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Study Shows Dental Painkillers May Lead Teenagers to Addiction

Dr. Jeffrey Berman, MD By December 28, 2018
A new study published in JAMA Internal Medicine Monday has found that dentists who prescribe opioid painkillers to young adults may be leading their patients down the road to addiction. Opioid addiction has become an epidemic in the United States, with more than 70,000 drug-related overdoes taking place in 2017 alone. Notably, the report indicates that young females are specifically finding themselves caught up in the opioid epidemic.

Any young adults who are dealing with addiction right now should look into the best New Jersey rehab options instead of trying to deal with this problem on their own.

An Introduction to Highly Addictive Painkillers

According to the recent study, many teens and young adults are introduced to pain killers for the first time when they get their third molars removed. Millions of people go through this procedure every year in the United States, but most dentists are only now wondering if they should be prescribing such strong painkillers to their young patients. In 2009, dentists prescribed opioids to young people more than any other type of medical professional.

The study also notes that roughly 5 percent of young people who received their first opioid prescription from a dentist in 2015 found themselves addicted to the substance within a year. Those numbers rise to 10 percent when only counting female patients. Those who were not prescribed the painkillers during the same time period had an addiction percentage of less than one-half of a percent.

In terms of individuals from the ages of 16 to 25, 13 percent of them are said to have received at least one prescription for opioids in 2015. Of those who received a prescription, 30 percent got it from their dentist. This is based on the health insurance claims of nearly 100,000 individuals.

Another recent study that looked at a wider age group (13 to 30) found that those who received opioids after wisdom tooth surgery were three times more likely to eventually develop an addiction as opposed to those who did not go to the pharmacy to get any opioids after the surgery.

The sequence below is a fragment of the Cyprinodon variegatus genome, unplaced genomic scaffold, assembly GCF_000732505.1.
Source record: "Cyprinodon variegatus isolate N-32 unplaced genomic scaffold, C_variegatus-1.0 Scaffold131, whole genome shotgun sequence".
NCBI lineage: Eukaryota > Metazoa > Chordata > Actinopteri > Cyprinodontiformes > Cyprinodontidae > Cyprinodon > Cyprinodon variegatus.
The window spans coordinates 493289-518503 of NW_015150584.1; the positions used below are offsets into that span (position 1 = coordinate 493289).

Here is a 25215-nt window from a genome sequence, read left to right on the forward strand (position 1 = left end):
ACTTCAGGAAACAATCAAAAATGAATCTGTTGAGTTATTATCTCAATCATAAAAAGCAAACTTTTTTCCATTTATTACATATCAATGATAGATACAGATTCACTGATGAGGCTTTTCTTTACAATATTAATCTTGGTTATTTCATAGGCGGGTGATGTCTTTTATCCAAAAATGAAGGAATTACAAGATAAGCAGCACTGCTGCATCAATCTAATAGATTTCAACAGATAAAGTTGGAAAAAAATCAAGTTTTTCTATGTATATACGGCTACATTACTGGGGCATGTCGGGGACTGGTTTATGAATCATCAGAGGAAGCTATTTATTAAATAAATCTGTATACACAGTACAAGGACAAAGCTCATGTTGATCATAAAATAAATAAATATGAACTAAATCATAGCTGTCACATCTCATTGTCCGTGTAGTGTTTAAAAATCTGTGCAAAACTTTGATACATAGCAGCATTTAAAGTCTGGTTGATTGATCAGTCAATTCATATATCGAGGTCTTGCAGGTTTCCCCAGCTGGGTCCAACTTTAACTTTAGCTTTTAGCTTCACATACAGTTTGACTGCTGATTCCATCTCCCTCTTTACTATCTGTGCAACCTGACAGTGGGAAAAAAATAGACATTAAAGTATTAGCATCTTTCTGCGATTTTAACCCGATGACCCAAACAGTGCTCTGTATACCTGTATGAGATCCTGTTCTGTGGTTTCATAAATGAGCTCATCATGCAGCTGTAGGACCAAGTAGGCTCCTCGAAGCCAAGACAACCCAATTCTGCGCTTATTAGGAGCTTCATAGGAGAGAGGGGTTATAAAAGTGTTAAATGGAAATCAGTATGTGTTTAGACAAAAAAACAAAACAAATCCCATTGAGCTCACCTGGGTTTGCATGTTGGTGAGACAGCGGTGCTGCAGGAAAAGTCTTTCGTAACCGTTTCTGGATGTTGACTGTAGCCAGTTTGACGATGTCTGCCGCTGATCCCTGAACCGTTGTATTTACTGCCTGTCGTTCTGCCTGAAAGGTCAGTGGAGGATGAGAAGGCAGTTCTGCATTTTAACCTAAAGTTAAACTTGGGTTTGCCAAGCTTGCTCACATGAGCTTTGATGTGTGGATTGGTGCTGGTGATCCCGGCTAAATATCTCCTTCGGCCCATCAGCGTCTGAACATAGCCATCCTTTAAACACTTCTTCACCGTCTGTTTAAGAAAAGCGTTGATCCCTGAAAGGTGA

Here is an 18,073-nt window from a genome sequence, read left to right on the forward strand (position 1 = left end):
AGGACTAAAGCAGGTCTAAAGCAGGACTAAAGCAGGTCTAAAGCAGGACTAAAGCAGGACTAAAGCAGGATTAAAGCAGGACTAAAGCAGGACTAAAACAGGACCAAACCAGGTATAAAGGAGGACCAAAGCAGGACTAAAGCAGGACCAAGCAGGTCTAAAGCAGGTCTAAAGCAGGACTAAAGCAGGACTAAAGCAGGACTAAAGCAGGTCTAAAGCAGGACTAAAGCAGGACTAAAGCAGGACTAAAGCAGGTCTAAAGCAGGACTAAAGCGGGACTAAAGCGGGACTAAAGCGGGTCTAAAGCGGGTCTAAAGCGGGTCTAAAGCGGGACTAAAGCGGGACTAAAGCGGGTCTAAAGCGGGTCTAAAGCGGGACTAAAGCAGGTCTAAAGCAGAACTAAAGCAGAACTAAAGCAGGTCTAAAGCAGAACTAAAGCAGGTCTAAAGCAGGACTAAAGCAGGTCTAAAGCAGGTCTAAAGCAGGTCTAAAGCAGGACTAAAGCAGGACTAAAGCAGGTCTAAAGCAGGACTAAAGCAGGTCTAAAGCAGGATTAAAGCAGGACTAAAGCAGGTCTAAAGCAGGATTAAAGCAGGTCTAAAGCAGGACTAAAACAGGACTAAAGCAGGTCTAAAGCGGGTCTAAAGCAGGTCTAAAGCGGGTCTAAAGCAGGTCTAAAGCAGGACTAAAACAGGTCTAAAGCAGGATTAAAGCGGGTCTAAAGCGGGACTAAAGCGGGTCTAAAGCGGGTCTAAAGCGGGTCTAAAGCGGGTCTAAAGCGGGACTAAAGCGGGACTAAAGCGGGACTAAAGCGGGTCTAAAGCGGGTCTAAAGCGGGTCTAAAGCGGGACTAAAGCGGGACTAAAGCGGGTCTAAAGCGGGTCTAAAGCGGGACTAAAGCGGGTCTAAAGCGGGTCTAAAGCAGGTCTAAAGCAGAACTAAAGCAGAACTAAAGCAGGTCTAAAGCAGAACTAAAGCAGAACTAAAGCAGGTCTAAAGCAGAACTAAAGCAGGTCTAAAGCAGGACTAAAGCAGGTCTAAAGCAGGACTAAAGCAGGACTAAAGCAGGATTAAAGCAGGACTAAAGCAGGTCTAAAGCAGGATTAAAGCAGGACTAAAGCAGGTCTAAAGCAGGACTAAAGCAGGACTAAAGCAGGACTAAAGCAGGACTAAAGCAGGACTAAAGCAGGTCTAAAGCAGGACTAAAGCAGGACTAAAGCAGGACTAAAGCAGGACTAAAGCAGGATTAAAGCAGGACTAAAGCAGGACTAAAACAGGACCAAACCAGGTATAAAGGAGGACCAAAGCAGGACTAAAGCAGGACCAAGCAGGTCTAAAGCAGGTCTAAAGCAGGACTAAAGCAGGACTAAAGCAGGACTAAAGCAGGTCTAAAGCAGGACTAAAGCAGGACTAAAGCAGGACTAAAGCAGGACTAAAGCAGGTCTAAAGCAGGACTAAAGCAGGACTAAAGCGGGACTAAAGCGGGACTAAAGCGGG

Over-the-Counter Options?

One of the most troubling aspects of the report is that most people who get their wisdom teeth removed don’t actually need to use strong painkillers to get through the process. The study indicates that most young people would be fine if they only used Advil or Tylenol to numb the pain. In fact, another study from April of this year found that ibuprofen works better than opioids when it comes to dealing with dental-specific pain.

An Epidemic

Opioid addiction has been on an unimaginable rise over the past couple of decades, with six times as many people dying from overdoes last year than they did at the turn of the millennium. Having said that, reports indicate there has been a modest decline in the prescribing of opioids by doctors over the past few years.
If you or a loved one have developed what you believe is an addiction to opioids, please contact us today to learn how to kick the habit for good.

Article Reviewed by Dr. Jeffrey Berman, MD

Dr. Jeffrey Berman, MDDr. Jeffrey Berman is a psychiatrist in Teaneck, New Jersey and is affiliated with Robert Wood Johnson University Hospital. He received his medical degree from State University of New York Upstate Medical University and has been in practice for more than 20 years. He also speaks multiple languages, including French and Hebrew.

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